The partners will provide resources to startups working to improve menstrual health and hygiene management for vulnerable young women and girls.
The Duke-UNICEF Innovation Accelerator, launched in May 2019, has announced plans to support six social enterprises tackling issues related to menstrual health and hygiene (MHH).
By joining the Accelerator program, the startups will have access to expertise and other assistance they need to build operational capacities and scale their innovations. The projects aim to improve MHH management while also educating communities and eliminating cultural taboos and social stigma around menstruation in general.
Menstruation can be a barrier to girls' education
In many developing countries, as adolescent girls enter puberty and begin to menstruate, they can face an array of challenges at school and at home. These can range from a lack of knowledge about how to manage their periods, to insufficient access to menstrual hygiene products to a shortage of facilities offering privacy and a place to wash, change and discreetly dispose of used menstrual products.
As a result, menstruation becomes a source of stress, shame, confusion or fear. Many girls miss school. Others have difficulty concentrating in class.
Promising solutions for better menstrual health and hygiene
After a competitive selection process, the following six social enterprises were chosen because of their potential to improve the lives of young women and girls in East Africa through better MHH:
- Lily Health, a mobile chat service currently available in Nairobi, Kenya that answers questions and gives advice about MHH via private, two-way SMS-messaging. The solution, geared to girls in developing countries who have limited access to health care facilities and/or the internet, uses artificial intelligence and machine learning to ensure a personalized experience.
- Kasole Secrets, a startup based in Dar es Salaam, Tanzania working to supply Glory sanitary pads made of bamboo fiber — which is highly absorbent and naturally antibacterial and hypoallergenic — to schoolgirls at discounted prices. As a next step, the group will work to expand its activities into rural and other hard-to-reach communities.
- Oky, the world’s first period tracking app, which UNICEF co-created with girls for girls in East Asia and the Pacific. The app is loaded with MHH information and other content that is culturally appropriate and evidence based. UNICEF Kenya plans to make the app available to girls in Kenya as a first step toward broader deployment across Sub-Saharan Africa.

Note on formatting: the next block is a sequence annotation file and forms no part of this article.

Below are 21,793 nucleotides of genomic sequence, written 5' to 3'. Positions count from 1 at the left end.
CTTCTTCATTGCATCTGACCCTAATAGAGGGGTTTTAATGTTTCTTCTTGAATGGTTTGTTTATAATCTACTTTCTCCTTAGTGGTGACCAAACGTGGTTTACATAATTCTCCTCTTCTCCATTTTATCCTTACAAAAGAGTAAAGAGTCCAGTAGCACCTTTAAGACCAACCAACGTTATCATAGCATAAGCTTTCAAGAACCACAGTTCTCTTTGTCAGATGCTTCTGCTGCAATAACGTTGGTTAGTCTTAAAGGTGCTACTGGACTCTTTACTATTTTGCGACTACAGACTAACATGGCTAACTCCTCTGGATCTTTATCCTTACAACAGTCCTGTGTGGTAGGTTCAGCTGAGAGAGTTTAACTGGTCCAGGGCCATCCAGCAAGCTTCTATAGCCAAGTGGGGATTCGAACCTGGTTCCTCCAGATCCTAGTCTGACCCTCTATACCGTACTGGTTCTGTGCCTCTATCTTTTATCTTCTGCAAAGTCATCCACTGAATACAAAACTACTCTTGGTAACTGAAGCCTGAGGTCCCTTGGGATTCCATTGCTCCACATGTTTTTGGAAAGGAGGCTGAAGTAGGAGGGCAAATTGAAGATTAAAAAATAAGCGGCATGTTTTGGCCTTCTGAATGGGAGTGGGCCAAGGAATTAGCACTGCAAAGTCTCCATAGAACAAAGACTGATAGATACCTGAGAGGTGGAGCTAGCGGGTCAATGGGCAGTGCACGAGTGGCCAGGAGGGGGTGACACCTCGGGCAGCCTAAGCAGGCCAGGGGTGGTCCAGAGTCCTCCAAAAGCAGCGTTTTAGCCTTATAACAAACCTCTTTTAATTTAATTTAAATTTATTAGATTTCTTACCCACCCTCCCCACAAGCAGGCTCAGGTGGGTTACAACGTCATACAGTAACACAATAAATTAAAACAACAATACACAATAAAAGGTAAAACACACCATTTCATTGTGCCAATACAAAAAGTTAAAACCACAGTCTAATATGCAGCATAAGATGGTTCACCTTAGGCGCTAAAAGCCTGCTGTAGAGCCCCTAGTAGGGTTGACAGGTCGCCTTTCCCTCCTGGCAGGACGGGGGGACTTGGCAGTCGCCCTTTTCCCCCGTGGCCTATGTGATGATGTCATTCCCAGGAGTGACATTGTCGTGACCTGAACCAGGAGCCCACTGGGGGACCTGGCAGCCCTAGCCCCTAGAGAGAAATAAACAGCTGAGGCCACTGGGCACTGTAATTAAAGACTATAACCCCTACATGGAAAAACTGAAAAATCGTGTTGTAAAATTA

- SaCoDé (short for Sante Communauté Développement), a Burundi-based startup working to advance MHH education and improved access to MHH products. SaCoDé also makes the Agateka, a washable and reusable sanitary pad that can be worn with or without underwear.
- Tai Tanzania's The Jali Project, an initiative that uses storytelling in the form of animated videos to raise public awareness and change prevailing attitudes and behaviors around menstruation. The videos, which are geared toward adolescents, depict real-life experiences collected from members of the community while providing evidence-based MHH information.
- Tanzania-based Femme International's Twende Initiative, seeking to make quality, reusable menstrual products available, accessible and affordable in local markets. Twende ambassadors are trained to engage at a grassroots level, connecting with community groups and going door to door to sell pads, provide information and offer support; they also help coordinate efforts by local government and other stakeholders to destigmatize menstruation in their communities.
For innovators, the issue of menstrual health and hygiene is personal
The majority of those leading this first cohort of projects are African-born women inspired by personal experience. "Through my own challenges with cramps and poor-quality sanitary pads, I knew there had to be a better way," says Hyasintha Ntuyeko, founder of Kasala Secrets Co. Ltd. "But bringing quality pads is not enough to solve the menstrual hygiene crisis." Kasala invests 10 percent of its profits in puberty and MHH education for both boys and girls.
Through the Accelerator program, the entrepreneurs will have access to a multitude of resources — including UNICEF subject matter experts and Duke University faculty and students — as they work to further develop their solutions and increase their reach. They will also be invited to participate in capacity-building webinars and offered week-long residencies at Duke.
Notes Selwyn Rayzor, a Duke alumna who serves on the board of Duke's Innovation & Entrepreneurship Initiative and is chair of the UNICEF USA North Texas & Central Regional Board: "By emphasizing local solutions and putting girls at the center, the Innovation Accelerator cohort will collectively bring much-needed MHH solutions to their communities — and in turn, help empower the next generation to be healthy, happy and educated."
Learn more about the Duke-UNICEF Accelerator and how it aims to help social entrepreneurs acquire knowledge, tools and networks to achieve maximum impact for children and youth.
Top photo: Students from Matero Girls Secondary School in Lusaka, Zambia. © UNICEF/UN0145564/Schermbrucker